Of course, the caveat is that games still have to be coded to support DLSS. And the concern we recently aired is that developers could become reliant on leveraging DLSS for playable frame rates in high-end gaming, when we have beefy Ampere – and Big Navi – graphics cards which are plenty powerful enough to do 4K with no assistance from such technology. That’s something to watch as the games industry moves forward next year.

Nvidia RTX Voice

(Image credit: Nvidia)

Not just graphics – but audio

Nvidia’s RTX technology isn’t just about graphics, but also audio, as we saw earlier in 2020. Nvidia unleashed RTX Voice in beta form back in April, its noise canceling feature which really improves audio quality in voice or video calls made from your PC. Essentially, it very neatly filters out distracting background noises with clever AI processing tech – so when you’re working from home, and your dog barks at someone walking past the window when you’re on an important work-related video call, all that woofing will go unheard by your boss.

It’s cool to see a GPU utilized in a very different way – and a very useful one. This productivity-focused feature was – and still is – most welcome, particularly in a time when a lot of us are still working from home due to the Covid-19 pandemic.

GeForce Now

(Image credit: Nvidia)

GeForce Now goes live – and a mass exodus ensues

Nvidia’s GeForce Now streaming service finally shed its beta tag and officially launched in February, and almost as soon as it went live, disaster after disaster followed in terms of major publishers exiting stage left.

First of all, Activision Blizzard pulled all its games from GeForce Now, then Bethesda, followed by 2K Games, Xbox Game Studios and Warner Bros. That represented a whole host of big-name games which were yanked away from the platform in the first few months of GeForce Now’s existence, leaving a lot of unhappy gamers. A wobbly start with the official launch indeed, although the actual service itself offered an impressively robust performance in terms of streaming.

Nvidia subsequently changed the way in which games were drafted on board the streaming service, in order to avoid the licensing issues which caused all those major departures – and we then had some more positive news such as the return of Square Enix to GeForce Now.

Cyberpunk 2077 was, of course, the jewel in the streaming crown, giving gamers without lesser-powered PCs the chance to enjoy this title complete with ray tracing goodness – even on a Chromebook. There were complaints at the game’s launch – naturally – with long queues, and some performance issues, which was unsurprising given the rush of folks trying to play the latest and greatest game from CD Projekt Red.

However, it’s clear enough that behind all the hiccups – and some pretty messy fails at that – Nvidia is onto something good with GeForce Now. Hopefully when the company manages to renegotiate and get back some of those big titles which fled in the early days, the streaming offering will only get stronger and stronger.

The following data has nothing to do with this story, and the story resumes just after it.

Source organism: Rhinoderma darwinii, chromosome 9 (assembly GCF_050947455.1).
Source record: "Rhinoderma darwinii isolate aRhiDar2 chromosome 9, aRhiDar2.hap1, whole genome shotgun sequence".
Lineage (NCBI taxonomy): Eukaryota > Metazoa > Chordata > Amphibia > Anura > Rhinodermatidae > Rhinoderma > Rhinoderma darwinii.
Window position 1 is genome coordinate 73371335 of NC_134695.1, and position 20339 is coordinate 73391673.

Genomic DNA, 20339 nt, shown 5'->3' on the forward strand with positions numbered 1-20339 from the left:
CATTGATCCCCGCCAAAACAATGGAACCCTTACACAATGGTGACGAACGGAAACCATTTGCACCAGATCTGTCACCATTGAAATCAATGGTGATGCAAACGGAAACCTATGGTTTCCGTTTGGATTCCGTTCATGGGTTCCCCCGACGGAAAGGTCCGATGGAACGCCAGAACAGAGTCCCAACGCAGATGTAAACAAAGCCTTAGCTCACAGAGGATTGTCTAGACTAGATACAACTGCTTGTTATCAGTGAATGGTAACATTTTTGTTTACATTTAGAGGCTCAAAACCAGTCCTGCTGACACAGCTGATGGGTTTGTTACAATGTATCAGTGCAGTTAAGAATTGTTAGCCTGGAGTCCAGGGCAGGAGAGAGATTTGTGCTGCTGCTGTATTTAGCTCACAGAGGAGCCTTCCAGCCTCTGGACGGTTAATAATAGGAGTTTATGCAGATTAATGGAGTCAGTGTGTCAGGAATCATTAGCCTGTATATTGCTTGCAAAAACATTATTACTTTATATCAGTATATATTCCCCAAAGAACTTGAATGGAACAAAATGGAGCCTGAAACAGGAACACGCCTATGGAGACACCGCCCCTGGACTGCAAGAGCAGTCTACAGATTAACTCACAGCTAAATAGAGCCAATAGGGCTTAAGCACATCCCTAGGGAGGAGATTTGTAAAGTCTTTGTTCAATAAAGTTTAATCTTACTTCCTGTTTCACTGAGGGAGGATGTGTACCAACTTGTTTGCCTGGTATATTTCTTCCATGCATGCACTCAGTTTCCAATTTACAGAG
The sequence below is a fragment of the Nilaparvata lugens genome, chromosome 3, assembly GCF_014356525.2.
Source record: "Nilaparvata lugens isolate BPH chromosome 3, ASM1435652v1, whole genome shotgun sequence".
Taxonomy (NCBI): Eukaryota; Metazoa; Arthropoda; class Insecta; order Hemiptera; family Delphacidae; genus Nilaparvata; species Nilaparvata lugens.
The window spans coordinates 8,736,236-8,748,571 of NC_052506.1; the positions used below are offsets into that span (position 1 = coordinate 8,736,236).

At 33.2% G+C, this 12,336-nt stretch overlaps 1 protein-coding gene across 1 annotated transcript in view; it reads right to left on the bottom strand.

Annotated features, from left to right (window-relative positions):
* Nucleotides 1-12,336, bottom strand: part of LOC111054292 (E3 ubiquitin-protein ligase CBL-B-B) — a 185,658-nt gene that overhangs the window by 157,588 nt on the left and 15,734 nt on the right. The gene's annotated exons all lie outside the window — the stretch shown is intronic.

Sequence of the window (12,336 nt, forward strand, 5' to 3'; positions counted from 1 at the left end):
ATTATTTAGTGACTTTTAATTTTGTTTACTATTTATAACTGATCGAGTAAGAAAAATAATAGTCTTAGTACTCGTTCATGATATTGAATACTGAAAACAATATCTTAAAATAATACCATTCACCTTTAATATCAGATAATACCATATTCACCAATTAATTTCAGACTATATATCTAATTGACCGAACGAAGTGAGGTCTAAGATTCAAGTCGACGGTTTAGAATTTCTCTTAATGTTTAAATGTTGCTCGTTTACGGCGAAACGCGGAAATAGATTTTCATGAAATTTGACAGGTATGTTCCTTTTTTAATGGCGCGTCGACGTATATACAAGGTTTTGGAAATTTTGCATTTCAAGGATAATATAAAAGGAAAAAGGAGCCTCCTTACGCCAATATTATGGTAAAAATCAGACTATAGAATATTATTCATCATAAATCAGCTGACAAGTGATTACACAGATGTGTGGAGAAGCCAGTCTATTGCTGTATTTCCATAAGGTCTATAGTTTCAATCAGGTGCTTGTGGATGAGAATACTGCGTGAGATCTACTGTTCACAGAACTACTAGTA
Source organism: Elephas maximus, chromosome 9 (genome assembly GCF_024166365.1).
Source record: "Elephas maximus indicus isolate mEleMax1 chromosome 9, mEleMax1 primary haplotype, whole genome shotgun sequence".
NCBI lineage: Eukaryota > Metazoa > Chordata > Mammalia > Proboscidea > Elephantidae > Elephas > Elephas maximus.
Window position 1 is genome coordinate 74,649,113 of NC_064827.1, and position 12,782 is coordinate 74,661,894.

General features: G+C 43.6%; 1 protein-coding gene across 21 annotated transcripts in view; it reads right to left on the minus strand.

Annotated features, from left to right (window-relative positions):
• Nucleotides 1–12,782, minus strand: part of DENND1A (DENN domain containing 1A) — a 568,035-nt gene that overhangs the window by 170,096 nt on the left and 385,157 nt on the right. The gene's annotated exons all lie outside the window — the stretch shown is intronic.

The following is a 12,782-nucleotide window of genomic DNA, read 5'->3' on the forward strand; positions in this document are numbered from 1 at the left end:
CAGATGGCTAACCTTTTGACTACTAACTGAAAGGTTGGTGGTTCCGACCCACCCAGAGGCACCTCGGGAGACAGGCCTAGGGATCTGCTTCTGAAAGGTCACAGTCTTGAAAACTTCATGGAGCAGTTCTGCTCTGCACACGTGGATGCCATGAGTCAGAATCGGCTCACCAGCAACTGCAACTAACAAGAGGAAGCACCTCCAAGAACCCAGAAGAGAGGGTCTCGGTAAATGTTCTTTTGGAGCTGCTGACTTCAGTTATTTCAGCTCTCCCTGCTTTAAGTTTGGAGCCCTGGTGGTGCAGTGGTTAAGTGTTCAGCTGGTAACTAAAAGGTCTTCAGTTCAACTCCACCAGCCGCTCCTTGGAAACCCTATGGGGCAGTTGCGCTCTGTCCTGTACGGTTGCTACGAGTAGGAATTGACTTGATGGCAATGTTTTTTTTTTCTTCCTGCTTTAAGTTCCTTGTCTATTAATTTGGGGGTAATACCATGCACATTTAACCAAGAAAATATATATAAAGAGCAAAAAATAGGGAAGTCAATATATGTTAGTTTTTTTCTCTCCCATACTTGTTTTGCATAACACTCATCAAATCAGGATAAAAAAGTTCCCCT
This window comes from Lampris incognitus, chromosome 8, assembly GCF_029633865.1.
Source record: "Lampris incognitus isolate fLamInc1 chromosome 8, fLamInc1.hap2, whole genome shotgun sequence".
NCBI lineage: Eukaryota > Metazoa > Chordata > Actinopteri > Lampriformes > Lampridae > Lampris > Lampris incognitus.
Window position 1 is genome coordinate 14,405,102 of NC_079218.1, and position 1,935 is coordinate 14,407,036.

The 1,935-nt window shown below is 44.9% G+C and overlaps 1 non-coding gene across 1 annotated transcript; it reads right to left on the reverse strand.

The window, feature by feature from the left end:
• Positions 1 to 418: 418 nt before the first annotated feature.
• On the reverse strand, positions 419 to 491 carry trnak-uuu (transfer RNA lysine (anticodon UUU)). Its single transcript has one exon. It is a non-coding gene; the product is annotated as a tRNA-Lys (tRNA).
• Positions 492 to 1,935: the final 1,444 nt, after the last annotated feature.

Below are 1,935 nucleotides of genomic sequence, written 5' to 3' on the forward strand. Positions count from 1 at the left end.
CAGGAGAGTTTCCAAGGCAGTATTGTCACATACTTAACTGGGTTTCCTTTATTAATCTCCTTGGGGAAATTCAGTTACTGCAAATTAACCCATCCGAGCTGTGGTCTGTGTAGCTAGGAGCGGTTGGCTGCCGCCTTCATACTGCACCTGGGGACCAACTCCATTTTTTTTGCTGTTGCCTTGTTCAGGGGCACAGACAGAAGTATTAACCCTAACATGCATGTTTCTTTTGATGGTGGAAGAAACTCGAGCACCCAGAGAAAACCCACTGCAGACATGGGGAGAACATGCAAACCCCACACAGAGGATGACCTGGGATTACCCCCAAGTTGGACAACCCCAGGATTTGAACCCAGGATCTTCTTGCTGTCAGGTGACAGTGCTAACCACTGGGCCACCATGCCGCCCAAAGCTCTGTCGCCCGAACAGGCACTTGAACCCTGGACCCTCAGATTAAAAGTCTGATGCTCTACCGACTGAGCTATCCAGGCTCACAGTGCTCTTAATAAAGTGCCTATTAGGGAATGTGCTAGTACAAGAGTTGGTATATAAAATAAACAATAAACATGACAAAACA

Nvidia buys ARM

(Image credit: Nvidia)

ARM and a leg

Nvidia made a big acquisition in 2020. A huge one. As you’ll likely recall, this was the purchase of ARM for $40 billion, and as we covered back when this happened in September, it’s a major shift in the tech world – if the deal actually goes through.

Exactly what the repercussions will be – and how the acquisition might pan out – is anyone’s guess, really. But Nvidia is making promises not to rock the boat, that things will continue as they are, and ARM’s neutrality will be maintained – basically trying not to scare any of ARM’s big clients, as you might imagine.

So yes, this is a big one – but at this point, pretty much still only a big question mark. As one analyst, Geoff Blaber of CCS Insight, stated, it’s “very difficult to see how Nvidia can balance its own requirements with that of the ARM ecosystem”. It still remains to be seen whether the deal will clear all regulatory hurdles globally, of course.

Nvidia GeForce RTX 3060 Ti

(Image credit: Nvidia)

Concluding thoughts

On the whole, 2020 was a good year for Nvidia, with the crowning glory being its RTX 3000 graphics cards, which proved to be nothing short of some of the best GPUs ever made. The performance leap with Ampere was giant, but the equally giant stumbling block was the fact that so many people couldn’t – and still can’t – buy a card due to stock being thin on the ground, and demand being through the roof.

That’s left a bad taste in the mouths of some, and those people would surely have defected to AMD – if Big Navi graphics cards hadn’t suffered the exact same problem. As it is, we’re in the rather odd position where not performance, but simply availability, is likely to determine the winner of this particular battle of the GPU wars. If AMD can get its cards on the table in meaningful quantities first, it probably won’t matter that they are lacking on the ray tracing front compared to Nvidia – they will still sell by the bucket load.

What we can hope to see in 2021 is the resolution of stock problems for both Nvidia and AMD, and potentially fresh cards from Nvidia – an RTX 3080 Ti is again rumored (it was a while back, too), along with a lower-end RTX 3050 card (yes, it appears Nvidia is ditching GTX models entirely, and going all-in with ray tracing). The latter is particularly anticipated as a more wallet-friendly way of getting some seriously beefed-up Ampere performance.

Nvidia should also have RTX 3000 laptop chips inbound at the start of 2021, and they’ll probably be unveiled at CES, further powering up gaming notebooks – with the tantalizing possibility that they could be paired with AMD Ryzen 5000 mobile CPUs.

The key aspect going into 2021, though, will be resolving stock issues, and if AMD beats Nvidia to the punch in that respect, it could make a wobbly start for Team Green. On a broader level, the development to watch will, of course, be whether that ARM deal actually goes through – and if so, how Nvidia’s going to work the practical aspects of that acquisition.

Darren is a freelancer writing news and features for TechRadar (and occasionally T3) across a broad range of computing topics including CPUs, GPUs, various other hardware, VPNs, antivirus and more. He has written about tech for the best part of three decades, and writes books in his spare time (his debut novel - 'I Know What You Did Last Supper' - was published by Hachette UK in 2013).